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Changing Feather Angles
I am a fan of the feathered paddle, because I find it more efficient for my paddling style. I first learned how to paddle with a one piece, very heavy fiberglass paddle with a straight tip covered in metal. The paddle was a 90-degree feather. As the years passed paddles became lighter and more efficient. The best I can find from my research about feather angles is the primary reason for the 90-degree feather was to decrease wind resistance on the non-working blade as you moved forward. In addition, it gives less resistance in a head wind.
Over the years, paddle manufactures were able to make two-piece paddles that were reliable even though there was a center joint. In addition, they added a second and third hole in the joint so the consumer could buy one paddle that could be feathered right or left indexed or set unfeathered. The adjustability of the paddle feather now gave the paddler options.
There are strong opinions about which feather angle is best and whether one should paddle feathered or unfeathered. Each of these topics deserves their own article, which I will address in the future. For right now I want to focus on the concept of changing one's feather angle as conditions change.
I still hear instructors and guides recommending that one should change feather angles as wind direction changes. The concept makes sense when you look it from the viewpoint of wind resistance. If you paddle a high angle feather and the wind comes from the side, the argument is that it can blow your paddle over, which means you can end up following it over. That is not only true in concept; I experienced that very thing on a windy day trip when I was still a novice paddler. I then tried to learn how to switch from feathered to unfeathered when the need arose. Even though I was able to learn how to switch from feathered to unfeathered, I never liked the idea.
Over the years, I realized that my paddle manipulation skills became set into my body. I know that I have my default setting. My experience has repeatedly shown me that when one gets nervous they usually revert to their default programming. Therefore, if the wind were blowing strong enough to knock you over, one would think the seas are pretty rough too. If that is true, the average paddler's anxiety level will increase. Here is where the default settings come in to play. Since the likelihood of needing a brace in rough conditions increases, how will you brace on your offside in an unexpected emergency? I know I will go to my default setting, which is set to my paddle at 90 degrees. My experience of watching paddlers over the last twenty-five years tells me the average paddler is going to forget they changed their feather angle and end up with a diving blade rather than the brace they were expecting on their offside brace.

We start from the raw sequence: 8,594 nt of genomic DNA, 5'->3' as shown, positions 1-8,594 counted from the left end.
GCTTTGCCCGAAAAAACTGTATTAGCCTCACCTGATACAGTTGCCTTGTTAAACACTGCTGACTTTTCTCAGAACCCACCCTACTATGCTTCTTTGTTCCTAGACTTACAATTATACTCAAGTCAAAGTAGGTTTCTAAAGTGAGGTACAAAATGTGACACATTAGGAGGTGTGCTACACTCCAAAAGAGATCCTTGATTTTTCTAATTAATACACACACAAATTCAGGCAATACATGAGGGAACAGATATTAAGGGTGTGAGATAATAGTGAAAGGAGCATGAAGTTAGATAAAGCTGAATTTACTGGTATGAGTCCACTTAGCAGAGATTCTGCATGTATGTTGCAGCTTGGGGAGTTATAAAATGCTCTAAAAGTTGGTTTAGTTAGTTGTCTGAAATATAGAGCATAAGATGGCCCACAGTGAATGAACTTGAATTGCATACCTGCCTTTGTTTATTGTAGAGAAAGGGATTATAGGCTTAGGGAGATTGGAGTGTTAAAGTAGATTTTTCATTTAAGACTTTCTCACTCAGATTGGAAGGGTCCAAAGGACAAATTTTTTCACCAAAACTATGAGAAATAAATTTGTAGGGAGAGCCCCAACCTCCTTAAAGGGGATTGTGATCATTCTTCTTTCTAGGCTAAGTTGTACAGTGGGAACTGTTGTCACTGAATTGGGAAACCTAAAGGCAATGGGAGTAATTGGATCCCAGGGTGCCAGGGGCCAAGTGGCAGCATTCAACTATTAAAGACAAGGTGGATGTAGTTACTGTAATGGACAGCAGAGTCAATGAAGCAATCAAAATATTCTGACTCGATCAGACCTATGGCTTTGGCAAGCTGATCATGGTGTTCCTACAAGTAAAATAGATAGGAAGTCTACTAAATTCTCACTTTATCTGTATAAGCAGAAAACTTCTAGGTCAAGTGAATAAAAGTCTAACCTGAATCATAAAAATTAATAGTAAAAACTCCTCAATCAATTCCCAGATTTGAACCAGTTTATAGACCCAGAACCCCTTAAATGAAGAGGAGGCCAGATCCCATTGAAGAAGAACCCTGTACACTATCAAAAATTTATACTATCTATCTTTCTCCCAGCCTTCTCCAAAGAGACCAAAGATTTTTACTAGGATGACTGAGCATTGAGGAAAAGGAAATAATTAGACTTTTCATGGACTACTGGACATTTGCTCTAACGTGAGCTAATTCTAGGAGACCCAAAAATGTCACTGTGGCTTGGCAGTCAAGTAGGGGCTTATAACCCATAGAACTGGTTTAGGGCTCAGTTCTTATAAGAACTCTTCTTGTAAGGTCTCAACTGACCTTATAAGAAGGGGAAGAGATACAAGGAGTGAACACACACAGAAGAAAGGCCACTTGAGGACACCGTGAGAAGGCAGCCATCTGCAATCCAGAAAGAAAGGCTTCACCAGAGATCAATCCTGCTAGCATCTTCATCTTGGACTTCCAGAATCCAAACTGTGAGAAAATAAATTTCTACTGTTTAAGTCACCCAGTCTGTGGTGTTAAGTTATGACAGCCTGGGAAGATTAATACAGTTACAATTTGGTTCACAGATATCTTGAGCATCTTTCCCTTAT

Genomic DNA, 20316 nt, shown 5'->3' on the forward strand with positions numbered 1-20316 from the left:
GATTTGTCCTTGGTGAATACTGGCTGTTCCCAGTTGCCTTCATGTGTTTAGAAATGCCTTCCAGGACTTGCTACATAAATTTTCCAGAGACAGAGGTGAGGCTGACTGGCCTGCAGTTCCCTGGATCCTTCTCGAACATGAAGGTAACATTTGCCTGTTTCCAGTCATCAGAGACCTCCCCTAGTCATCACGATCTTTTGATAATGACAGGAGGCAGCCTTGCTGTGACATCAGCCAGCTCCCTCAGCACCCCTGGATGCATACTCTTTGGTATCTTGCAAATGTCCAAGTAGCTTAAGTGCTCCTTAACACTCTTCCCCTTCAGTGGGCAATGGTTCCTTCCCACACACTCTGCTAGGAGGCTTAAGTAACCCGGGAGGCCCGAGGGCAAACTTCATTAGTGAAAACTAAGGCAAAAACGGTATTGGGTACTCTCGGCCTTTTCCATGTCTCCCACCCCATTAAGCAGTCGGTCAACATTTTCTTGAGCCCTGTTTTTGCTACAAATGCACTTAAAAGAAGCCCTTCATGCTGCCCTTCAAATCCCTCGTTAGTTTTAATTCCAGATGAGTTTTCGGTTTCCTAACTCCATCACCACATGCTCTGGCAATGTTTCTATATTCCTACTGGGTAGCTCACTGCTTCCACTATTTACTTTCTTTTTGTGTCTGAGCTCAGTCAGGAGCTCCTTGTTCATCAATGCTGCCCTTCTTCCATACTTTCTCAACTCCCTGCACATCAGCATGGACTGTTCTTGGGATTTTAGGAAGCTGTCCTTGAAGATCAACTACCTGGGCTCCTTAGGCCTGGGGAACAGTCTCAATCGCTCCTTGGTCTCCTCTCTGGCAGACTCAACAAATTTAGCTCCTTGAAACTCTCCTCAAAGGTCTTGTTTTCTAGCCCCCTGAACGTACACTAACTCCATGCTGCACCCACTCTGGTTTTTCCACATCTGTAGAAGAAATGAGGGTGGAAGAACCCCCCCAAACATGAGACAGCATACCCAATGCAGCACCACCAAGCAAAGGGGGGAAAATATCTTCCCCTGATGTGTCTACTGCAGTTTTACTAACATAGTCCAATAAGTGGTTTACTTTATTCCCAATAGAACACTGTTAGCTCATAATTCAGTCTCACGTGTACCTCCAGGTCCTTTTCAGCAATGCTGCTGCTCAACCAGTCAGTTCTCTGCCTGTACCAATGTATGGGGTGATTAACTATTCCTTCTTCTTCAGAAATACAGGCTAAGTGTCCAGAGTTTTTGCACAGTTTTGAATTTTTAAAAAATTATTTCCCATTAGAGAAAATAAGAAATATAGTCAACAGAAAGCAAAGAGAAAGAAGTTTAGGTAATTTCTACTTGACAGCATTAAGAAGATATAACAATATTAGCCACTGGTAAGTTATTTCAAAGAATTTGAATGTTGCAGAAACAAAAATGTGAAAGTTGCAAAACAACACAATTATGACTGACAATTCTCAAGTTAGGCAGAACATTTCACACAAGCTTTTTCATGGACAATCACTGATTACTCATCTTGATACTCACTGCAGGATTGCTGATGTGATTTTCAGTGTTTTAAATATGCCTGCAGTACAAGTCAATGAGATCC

Instead of changing your feather angle during cross winds I suggest two alternatives. First is to lower your stroke angle. This not only decreases wind resistance it also allows you to perform supportive strokes, which may be needed on the rough water caused by the winds (see USK article, "Supportive Forward Sweep Stroke"). Second, if you insist upon using a high angle stroke when paddling with a cross wind, you can let go of the top hand if the paddle gets blown over. The reason one usually capsizes when their paddle is blown over in a crosswind is because the body will follow the paddle if the top hand is still attached. The same result can happen when you over-run your paddle when performing a draw stroke.
I have a great story that exemplifies my feelings perfectly. I was teaching a clinic out of the country on a slow moving river. A student asked to use my paddle during part of our lunch break. I didn't realize they changed the feather angle to zero when they used it. When I returned to my kayak I went through my regular routine. As I pushed off from shore I went to do a low brace turn on my offside to turn and look back at shore to see my class. My muscle memory expected support from my 90 degree feathered paddle. My paddle was set unfeathered thus giving me a knife edged blade for my low brace instead of the flat blade I was expecting. As I went over I started to laugh, because I knew exactly what happened. The next thought through my mind was the questionable quality of the water I was about to enter. I had seen upstream the day before and the sanitation conditions were very suspect. As I went underwater I exhaled out from my nose and did the fastest roll I could to get back upright. When I came up I remember saying to myself, "this is why I don't recommend changing feather angles."
As your braces become habits, you know you will be able to depend on them. By changing feather angles, you are altering the starting position on which your habit is based. Will your brace be as dependable if you change your feather angle, especially in rough conditions? You know my feeling. Keep one feather angle and get good at your bracing skills.
Wayne Horodowich, founder of The University of Sea Kayaking (USK), writes monthly articles for the USK web site. In addition, Wayne has produced the popular "In Depth" Instructional Video Series for Sea Kayaking.
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